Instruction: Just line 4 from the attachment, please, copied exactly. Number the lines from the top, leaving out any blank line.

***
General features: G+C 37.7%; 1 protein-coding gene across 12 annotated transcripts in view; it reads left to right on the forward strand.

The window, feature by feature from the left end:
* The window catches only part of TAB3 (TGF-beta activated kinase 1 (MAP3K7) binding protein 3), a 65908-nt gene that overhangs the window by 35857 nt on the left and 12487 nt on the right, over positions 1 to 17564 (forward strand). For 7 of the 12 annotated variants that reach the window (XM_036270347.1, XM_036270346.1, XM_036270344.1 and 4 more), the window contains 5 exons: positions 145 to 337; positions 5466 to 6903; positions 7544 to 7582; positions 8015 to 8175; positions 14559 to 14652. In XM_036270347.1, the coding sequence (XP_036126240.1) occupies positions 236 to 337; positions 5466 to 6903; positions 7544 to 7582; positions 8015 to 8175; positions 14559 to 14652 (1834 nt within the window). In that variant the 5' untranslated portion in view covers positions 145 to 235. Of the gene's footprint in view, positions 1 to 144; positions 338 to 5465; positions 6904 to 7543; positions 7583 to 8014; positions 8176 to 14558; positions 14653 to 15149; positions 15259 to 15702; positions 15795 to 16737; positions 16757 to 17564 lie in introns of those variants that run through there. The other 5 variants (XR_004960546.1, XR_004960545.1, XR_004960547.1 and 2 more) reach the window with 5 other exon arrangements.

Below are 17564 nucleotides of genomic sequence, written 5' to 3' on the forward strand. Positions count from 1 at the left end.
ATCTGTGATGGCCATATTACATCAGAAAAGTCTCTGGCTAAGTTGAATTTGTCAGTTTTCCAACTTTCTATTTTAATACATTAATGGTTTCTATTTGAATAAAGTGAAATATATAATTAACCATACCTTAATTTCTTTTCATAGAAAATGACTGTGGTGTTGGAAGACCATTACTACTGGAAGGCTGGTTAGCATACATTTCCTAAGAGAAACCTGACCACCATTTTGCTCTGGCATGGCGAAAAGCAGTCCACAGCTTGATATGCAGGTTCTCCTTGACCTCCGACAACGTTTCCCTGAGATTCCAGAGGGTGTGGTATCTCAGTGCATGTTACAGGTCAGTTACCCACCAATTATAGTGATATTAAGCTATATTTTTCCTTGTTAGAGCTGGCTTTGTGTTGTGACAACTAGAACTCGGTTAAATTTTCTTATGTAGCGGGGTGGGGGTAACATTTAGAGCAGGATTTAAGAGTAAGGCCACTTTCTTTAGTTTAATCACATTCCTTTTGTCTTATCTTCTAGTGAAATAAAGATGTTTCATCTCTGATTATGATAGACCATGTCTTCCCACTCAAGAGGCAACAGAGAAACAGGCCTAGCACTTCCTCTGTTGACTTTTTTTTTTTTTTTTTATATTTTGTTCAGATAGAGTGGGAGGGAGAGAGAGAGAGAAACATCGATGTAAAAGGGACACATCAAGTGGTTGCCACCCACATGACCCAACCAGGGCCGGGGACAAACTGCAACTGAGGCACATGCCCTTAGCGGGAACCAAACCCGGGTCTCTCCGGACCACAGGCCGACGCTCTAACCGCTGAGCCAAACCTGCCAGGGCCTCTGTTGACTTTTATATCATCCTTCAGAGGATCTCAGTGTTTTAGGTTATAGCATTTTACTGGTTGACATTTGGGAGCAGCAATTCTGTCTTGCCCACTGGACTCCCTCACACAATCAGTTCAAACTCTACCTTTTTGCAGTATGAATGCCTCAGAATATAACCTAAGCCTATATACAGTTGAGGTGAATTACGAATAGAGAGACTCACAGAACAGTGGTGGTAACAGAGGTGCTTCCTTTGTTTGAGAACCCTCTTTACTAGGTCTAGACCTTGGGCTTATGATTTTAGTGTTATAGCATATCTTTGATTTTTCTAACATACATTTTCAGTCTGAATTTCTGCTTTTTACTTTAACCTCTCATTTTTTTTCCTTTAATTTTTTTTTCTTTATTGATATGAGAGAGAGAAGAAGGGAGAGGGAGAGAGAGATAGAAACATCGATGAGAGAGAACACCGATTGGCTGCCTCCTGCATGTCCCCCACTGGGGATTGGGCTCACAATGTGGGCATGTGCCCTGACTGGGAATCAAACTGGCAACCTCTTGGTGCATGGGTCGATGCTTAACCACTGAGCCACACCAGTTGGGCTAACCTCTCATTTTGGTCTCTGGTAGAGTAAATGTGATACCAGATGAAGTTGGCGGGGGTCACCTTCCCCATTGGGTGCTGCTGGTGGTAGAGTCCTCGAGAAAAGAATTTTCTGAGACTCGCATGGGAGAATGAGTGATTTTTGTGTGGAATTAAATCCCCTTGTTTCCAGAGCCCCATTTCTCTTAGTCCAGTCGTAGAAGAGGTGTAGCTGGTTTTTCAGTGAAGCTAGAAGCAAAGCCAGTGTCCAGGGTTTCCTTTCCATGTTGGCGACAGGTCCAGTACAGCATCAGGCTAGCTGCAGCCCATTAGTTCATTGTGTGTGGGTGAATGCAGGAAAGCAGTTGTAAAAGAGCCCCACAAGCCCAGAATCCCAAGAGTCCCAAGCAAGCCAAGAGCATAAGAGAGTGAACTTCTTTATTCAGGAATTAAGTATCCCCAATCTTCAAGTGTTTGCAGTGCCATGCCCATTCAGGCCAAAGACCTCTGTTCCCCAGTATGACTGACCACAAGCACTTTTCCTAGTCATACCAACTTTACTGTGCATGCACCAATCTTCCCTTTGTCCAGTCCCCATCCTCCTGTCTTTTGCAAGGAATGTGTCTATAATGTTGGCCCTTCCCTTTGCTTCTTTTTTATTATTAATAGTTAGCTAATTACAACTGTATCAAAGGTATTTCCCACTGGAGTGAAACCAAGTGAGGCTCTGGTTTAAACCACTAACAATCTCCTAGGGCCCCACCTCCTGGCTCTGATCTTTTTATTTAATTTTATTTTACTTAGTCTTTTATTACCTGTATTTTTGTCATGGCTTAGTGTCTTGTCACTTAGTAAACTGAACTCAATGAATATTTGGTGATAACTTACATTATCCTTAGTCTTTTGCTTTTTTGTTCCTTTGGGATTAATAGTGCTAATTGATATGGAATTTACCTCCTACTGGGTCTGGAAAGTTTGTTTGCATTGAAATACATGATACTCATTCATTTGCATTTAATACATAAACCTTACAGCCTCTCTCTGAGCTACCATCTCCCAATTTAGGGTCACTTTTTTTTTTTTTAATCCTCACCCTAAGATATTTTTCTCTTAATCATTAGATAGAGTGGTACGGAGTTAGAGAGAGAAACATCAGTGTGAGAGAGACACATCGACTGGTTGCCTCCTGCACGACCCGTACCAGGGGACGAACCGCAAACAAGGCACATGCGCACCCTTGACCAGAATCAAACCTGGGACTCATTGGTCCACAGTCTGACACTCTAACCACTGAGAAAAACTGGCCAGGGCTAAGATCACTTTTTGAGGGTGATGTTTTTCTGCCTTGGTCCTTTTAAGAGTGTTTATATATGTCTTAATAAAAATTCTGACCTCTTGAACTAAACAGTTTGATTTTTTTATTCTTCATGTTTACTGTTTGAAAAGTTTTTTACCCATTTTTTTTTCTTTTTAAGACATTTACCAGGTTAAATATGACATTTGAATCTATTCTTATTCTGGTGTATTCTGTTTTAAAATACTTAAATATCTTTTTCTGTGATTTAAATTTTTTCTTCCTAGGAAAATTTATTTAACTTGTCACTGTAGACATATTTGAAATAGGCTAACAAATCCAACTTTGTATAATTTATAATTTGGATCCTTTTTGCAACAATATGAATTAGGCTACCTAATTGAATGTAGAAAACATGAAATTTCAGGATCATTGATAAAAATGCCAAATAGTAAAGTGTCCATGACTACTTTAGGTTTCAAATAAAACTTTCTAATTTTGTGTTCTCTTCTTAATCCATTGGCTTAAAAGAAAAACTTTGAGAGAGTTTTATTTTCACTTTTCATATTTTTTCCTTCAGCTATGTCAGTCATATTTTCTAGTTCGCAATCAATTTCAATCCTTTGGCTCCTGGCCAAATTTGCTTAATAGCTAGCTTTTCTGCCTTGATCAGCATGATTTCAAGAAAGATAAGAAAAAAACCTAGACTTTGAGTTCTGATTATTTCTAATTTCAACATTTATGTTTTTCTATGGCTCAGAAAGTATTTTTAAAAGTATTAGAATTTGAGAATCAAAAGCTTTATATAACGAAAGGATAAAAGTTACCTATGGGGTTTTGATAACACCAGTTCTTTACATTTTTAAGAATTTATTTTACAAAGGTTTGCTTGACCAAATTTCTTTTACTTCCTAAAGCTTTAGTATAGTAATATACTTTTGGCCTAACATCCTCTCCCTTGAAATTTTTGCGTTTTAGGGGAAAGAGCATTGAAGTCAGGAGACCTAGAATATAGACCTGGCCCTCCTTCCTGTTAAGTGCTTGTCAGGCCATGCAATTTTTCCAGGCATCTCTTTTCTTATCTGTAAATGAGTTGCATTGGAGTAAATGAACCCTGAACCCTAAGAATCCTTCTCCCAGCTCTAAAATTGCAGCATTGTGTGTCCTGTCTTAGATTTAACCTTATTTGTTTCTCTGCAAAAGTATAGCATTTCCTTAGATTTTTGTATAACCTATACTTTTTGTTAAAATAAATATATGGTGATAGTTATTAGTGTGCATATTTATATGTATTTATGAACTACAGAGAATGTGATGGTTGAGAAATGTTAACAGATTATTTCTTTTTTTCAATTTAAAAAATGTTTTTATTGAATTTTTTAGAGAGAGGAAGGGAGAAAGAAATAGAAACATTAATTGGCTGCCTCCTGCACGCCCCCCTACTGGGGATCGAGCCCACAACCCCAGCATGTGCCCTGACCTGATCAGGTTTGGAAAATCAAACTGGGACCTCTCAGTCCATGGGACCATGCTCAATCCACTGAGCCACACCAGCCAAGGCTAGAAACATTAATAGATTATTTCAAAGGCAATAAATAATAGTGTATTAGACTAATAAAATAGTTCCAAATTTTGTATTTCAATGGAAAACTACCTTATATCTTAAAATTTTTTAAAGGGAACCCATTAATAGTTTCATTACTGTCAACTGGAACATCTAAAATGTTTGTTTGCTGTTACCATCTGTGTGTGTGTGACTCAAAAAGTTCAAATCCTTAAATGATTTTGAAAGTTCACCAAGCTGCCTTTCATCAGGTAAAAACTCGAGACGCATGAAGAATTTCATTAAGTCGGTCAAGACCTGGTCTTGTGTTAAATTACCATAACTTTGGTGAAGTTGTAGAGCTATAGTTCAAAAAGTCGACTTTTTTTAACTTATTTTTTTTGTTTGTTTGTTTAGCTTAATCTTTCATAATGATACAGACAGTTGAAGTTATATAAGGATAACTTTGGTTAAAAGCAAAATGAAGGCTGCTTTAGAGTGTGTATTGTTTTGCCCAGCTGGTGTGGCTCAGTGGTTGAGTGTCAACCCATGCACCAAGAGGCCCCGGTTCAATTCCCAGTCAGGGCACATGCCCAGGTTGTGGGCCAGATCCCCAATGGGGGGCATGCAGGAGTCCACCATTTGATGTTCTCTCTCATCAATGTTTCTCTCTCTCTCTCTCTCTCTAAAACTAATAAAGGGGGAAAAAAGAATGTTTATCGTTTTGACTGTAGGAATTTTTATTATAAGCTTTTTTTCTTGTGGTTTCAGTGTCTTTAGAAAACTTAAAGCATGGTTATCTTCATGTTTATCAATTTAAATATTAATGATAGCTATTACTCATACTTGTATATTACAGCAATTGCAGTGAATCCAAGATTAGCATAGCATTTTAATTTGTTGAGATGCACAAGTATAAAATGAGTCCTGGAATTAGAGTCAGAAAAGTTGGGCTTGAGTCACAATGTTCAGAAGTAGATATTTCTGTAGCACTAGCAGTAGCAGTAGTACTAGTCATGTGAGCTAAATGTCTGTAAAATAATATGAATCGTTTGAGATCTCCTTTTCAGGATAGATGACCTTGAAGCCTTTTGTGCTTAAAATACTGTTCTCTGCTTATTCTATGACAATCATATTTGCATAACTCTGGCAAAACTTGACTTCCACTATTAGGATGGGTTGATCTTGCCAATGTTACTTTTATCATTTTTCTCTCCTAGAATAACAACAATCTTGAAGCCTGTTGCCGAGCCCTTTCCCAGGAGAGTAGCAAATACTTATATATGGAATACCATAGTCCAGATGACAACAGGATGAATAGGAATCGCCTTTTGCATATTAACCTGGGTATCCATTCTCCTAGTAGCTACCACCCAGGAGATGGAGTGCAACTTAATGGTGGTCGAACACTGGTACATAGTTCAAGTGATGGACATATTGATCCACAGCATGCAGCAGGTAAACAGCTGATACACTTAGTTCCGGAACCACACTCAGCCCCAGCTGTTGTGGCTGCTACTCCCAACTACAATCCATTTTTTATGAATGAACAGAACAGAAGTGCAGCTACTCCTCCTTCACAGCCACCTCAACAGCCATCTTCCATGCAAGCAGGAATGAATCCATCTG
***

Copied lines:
Below are 17564 nucleotides of genomic sequence, written 5' to 3' on the forward strand. Positions count from 1 at the left end.